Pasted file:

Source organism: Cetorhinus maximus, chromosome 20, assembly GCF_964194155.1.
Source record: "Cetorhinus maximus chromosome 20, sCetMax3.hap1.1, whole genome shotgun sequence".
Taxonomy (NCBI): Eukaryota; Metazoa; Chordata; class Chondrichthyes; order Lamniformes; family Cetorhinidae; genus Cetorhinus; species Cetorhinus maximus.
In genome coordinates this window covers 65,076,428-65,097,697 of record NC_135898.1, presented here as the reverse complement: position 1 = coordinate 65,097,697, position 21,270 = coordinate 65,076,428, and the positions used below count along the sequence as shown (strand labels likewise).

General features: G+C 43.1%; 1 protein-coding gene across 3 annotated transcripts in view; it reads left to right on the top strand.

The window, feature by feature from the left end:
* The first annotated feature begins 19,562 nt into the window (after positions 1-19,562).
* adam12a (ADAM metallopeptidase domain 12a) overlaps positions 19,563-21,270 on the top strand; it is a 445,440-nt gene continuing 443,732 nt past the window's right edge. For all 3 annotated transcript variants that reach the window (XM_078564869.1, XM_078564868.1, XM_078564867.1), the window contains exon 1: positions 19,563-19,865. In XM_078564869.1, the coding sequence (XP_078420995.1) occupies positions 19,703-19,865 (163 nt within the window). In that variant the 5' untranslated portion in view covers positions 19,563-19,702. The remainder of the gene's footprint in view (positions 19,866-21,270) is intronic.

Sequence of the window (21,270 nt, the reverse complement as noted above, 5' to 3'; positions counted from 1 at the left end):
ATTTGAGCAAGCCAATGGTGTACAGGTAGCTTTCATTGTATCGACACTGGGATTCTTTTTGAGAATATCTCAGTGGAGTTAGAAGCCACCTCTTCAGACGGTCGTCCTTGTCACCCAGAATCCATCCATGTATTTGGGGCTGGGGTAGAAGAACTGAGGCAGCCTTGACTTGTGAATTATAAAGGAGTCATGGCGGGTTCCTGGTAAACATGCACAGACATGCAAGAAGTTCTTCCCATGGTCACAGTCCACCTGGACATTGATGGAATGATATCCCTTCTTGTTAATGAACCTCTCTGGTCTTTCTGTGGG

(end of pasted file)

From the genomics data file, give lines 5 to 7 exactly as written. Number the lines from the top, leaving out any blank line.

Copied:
General features: G+C 43.1%; 1 protein-coding gene across 3 annotated transcripts in view; it reads left to right on the top strand.

The window, feature by feature from the left end:
* The first annotated feature begins 19,562 nt into the window (after positions 1-19,562).